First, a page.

EP: The Love We Think We Deserve
Release Date: December 28, 2019
The Love We Think We Deserve is the newest EP from the Vancouver based artist, Dorian Pintaric, from his project, Year Over Year.
The Love We Think We Deserve is a targeted screed on toxic relationships – where you are the toxic partner. Featuring guitars, bass, keyboards, synthesizers, drums, and piano, the backing of the tracks change in cheerful from upbeat to dower, but generally maintain a swaying, calm rhythm. This soothing accompaniment is sharply contrasted by the lead singer, Dorian Pintaric’s, vocals, which are acerbic and aggressive and carry lyrics dripping with self-loathing. The jarring contrast is intentional as the album has a clear thesis: The love the artist felt he deserved was none as he was only disruptive to his lover’s life. The result is a very deeply personal project where you almost feel as if you were reading Dorian’s diary — reflecting on times you couldn’t give or receive love either. Dorian says the EP was meant to be a “critical self-reflection that is like a screenshot of growing pains in [his] early 20’s” — but it’s an EP that could resonate with any age range going through similar pains that could use the catharsis.
The standout track to me was “Wilt”. With a swaying, upbeat rhythm, this final track on the EP seems to be the most ‘hopeful’ in tone, even if it is bittersweet in content. In the lyrics, the artist has finally left their partner at what seems to be their partner’s request. The artist admits that “I’d be lying if I said I didn’t miss you, but I hope you miss me too” — but there’s still a sense in this track that this ‘end’ was overdue and now at least both of them can move on.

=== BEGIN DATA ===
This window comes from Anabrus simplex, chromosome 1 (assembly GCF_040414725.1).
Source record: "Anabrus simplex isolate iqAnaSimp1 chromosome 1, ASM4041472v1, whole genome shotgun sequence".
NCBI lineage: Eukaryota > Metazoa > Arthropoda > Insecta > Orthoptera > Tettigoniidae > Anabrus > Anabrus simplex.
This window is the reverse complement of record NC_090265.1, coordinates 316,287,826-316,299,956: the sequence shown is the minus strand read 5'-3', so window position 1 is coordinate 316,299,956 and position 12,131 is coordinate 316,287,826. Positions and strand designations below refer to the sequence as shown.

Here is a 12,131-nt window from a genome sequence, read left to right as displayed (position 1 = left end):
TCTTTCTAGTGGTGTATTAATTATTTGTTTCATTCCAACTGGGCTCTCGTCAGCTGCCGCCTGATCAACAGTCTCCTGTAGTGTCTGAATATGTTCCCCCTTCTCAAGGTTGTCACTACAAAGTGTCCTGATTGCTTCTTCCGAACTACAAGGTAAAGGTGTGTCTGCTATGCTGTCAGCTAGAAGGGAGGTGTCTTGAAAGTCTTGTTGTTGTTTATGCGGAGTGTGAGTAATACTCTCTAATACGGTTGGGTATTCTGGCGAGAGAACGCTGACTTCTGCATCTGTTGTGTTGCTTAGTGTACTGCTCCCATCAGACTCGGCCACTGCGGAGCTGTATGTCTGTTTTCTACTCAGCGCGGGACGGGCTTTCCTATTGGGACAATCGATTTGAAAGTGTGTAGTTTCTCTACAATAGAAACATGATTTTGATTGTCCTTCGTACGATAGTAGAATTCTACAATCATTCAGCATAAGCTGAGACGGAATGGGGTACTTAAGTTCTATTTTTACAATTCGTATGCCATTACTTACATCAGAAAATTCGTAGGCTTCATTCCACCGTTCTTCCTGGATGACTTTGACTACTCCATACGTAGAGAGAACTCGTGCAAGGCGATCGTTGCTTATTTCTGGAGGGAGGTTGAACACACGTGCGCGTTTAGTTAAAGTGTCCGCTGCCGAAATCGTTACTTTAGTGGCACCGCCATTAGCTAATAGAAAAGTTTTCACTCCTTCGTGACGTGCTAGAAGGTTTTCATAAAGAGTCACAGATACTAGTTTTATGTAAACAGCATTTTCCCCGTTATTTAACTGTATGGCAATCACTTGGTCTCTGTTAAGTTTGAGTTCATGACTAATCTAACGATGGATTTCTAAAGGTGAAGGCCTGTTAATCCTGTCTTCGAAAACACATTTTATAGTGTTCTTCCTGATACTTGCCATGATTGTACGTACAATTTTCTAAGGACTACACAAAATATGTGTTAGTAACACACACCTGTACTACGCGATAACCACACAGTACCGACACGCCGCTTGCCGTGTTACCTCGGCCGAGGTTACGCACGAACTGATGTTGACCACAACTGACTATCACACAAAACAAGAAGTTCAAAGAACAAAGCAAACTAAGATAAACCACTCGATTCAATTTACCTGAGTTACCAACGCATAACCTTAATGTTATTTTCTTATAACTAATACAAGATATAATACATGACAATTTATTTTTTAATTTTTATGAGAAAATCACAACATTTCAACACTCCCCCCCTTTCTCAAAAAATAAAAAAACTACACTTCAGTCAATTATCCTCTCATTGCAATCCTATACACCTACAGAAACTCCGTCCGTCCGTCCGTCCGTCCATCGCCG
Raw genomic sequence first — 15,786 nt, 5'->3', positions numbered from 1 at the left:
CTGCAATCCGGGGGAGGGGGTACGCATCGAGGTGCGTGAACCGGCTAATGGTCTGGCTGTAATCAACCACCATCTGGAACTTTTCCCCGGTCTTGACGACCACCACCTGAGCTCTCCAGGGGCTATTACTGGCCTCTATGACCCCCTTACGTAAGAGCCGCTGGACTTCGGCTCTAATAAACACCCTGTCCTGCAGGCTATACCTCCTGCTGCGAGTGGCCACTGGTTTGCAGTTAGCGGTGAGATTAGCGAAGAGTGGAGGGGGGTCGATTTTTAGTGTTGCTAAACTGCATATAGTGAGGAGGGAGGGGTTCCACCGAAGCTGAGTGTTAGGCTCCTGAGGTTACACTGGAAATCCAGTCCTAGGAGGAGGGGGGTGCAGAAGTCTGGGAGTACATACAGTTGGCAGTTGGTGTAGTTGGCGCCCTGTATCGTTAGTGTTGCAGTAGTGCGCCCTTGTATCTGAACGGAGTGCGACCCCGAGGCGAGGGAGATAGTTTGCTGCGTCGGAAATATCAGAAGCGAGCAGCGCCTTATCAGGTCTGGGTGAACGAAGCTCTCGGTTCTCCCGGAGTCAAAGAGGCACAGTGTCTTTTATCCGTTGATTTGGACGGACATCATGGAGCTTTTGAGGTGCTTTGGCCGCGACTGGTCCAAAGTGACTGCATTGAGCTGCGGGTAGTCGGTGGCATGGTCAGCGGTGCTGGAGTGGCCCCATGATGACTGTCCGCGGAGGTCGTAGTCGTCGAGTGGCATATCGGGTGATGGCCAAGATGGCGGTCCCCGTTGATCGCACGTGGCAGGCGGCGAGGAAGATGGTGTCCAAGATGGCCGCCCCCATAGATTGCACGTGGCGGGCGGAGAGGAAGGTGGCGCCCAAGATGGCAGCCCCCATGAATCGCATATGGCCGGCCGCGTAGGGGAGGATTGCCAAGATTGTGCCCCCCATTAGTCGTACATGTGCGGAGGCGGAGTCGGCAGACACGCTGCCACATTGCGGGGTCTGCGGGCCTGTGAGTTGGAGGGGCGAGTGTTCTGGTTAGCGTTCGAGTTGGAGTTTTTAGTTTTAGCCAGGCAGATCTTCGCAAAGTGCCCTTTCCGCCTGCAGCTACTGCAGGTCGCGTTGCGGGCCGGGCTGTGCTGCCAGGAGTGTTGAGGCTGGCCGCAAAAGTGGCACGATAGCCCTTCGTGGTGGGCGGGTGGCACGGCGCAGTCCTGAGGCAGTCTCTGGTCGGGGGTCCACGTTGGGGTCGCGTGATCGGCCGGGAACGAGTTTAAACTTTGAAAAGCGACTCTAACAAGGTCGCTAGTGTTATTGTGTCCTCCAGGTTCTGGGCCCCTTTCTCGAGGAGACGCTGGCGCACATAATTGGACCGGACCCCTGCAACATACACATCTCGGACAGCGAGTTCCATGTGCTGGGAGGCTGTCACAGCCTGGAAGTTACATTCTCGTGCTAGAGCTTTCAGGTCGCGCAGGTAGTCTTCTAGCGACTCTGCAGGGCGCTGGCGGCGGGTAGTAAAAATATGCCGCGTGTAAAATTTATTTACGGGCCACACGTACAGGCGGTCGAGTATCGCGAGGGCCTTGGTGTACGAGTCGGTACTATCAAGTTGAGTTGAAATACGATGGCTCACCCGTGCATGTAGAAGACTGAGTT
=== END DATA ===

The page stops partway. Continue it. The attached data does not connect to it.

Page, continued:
I grew up in Alberta, but spent most of my life in British Columbia – I also spent a lot of my summers in Britain as I was lucky enough to have immigrant parents with the capital to go visit our relatives. The amount of time I spent overseas makes it hard for me to say I feel fully Canadian, but it does make me feel typically Canadian as so many of us have mixed parentage. My parents defined another divide in me as I feel inexorably pulled to both science and the art; my father being a doctor and my mother being a school teacher. I studied both in university and now work on making healthcare software during the day, then write/read/draw/paint/dance in my evenings. My global wanderings, my education, and the fact that my appetite for media could be described as ‘voracious’ means my frame of reference is pretty varied. It’s hard to say that I have a favourite music genre, rather I am always seeking sounds that convey a sense earnestness an honesty.